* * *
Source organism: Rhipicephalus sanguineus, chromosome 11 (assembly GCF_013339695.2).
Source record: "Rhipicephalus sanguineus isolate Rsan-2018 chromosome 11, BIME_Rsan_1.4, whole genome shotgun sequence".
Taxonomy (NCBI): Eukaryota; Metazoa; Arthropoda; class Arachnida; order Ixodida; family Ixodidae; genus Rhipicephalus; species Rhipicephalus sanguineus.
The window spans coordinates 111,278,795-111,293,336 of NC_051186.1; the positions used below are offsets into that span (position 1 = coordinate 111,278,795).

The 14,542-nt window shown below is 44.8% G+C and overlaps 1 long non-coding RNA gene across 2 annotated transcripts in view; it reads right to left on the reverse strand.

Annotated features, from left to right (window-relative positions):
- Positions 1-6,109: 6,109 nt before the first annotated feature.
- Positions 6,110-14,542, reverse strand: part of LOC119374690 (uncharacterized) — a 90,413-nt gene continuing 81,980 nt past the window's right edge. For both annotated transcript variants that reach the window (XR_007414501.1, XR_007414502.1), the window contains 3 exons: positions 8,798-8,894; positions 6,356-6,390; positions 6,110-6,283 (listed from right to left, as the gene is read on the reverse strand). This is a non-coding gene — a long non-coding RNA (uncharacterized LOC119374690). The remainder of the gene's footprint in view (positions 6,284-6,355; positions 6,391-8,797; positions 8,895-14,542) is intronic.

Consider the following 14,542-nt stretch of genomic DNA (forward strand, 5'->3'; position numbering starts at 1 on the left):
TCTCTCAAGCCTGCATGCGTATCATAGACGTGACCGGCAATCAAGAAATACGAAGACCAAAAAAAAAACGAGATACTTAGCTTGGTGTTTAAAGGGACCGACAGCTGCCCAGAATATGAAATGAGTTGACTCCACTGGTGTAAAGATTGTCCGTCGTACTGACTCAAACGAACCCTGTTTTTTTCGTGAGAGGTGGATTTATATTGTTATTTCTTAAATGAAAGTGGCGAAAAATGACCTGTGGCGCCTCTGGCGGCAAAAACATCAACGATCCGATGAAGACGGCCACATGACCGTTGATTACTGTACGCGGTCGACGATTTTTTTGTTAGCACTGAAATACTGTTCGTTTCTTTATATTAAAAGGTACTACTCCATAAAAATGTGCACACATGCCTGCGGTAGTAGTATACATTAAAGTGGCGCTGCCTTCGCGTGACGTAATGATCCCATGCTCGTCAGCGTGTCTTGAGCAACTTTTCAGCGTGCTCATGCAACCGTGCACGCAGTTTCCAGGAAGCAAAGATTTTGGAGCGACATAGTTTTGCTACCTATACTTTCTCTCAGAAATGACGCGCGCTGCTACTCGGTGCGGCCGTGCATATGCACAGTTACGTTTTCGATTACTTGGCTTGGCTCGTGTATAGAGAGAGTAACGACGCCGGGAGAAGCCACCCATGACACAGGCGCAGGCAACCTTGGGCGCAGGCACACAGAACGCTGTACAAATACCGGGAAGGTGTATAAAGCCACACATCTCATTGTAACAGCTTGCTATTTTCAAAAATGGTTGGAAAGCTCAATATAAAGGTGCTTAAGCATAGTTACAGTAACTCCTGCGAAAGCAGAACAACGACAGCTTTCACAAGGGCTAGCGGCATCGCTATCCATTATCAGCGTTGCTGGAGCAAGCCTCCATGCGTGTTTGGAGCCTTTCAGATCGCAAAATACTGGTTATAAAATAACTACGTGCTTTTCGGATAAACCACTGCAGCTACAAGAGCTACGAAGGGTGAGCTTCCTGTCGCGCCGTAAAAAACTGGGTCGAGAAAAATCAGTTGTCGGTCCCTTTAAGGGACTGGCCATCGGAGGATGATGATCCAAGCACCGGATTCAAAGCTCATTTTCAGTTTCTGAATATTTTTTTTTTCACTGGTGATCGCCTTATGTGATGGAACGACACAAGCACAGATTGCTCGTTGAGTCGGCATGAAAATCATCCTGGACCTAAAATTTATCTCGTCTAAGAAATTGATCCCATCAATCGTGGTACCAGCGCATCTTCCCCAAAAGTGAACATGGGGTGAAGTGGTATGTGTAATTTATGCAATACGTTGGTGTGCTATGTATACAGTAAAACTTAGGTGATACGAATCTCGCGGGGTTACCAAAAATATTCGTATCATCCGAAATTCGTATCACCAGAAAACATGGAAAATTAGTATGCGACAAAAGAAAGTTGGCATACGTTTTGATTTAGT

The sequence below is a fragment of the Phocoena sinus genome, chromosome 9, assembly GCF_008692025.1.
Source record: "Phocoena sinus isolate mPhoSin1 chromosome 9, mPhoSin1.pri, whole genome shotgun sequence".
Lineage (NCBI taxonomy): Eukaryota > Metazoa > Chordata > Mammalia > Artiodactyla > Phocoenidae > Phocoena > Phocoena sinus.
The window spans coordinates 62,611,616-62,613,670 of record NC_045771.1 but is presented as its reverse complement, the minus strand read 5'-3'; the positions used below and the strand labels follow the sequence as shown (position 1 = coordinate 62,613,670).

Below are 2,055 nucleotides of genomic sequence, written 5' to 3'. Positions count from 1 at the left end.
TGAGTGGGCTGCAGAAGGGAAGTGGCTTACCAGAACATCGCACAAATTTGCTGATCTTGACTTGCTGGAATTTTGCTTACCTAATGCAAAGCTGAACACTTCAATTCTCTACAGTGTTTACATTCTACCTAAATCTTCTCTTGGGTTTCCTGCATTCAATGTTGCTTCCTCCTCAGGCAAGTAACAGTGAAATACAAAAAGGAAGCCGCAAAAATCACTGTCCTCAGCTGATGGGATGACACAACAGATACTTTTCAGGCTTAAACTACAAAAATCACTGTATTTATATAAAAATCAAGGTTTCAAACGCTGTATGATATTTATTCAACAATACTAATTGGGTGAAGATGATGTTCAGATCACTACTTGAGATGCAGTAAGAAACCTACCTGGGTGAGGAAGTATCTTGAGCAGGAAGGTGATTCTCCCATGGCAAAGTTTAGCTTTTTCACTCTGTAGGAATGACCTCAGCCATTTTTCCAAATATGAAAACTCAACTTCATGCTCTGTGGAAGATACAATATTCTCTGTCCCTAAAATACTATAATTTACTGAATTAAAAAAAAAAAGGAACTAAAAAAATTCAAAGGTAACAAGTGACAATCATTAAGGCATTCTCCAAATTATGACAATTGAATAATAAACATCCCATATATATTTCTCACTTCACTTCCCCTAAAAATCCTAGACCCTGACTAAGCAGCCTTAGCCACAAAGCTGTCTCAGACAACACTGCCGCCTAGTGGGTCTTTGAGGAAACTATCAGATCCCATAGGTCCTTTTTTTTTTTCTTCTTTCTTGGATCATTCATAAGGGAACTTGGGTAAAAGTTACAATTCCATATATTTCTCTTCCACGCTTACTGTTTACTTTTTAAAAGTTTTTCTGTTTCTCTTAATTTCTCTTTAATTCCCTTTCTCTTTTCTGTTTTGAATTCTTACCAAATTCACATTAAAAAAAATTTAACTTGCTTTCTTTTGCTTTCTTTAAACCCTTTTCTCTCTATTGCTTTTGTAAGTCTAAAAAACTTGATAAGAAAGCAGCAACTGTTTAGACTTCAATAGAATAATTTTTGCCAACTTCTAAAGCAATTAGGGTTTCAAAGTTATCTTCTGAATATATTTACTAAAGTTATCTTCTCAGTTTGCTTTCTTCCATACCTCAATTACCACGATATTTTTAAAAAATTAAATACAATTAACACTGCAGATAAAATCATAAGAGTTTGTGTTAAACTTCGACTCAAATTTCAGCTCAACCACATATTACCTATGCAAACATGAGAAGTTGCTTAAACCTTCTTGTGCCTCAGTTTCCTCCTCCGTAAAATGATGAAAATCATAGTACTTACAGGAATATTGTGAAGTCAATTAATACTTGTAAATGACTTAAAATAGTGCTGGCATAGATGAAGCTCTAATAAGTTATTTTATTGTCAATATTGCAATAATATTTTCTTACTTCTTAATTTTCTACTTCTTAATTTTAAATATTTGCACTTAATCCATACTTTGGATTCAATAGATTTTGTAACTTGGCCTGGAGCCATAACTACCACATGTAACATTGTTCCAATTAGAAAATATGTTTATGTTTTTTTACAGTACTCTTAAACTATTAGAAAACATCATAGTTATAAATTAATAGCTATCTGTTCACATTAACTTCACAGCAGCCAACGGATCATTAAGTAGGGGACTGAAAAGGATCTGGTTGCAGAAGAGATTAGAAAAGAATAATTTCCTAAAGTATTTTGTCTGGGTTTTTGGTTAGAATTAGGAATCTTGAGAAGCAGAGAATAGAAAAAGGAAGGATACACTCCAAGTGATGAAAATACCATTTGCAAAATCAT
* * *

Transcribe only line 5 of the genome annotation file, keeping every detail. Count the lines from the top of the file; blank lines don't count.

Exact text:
The 14,542-nt window shown below is 44.8% G+C and overlaps 1 long non-coding RNA gene across 2 annotated transcripts in view; it reads right to left on the reverse strand.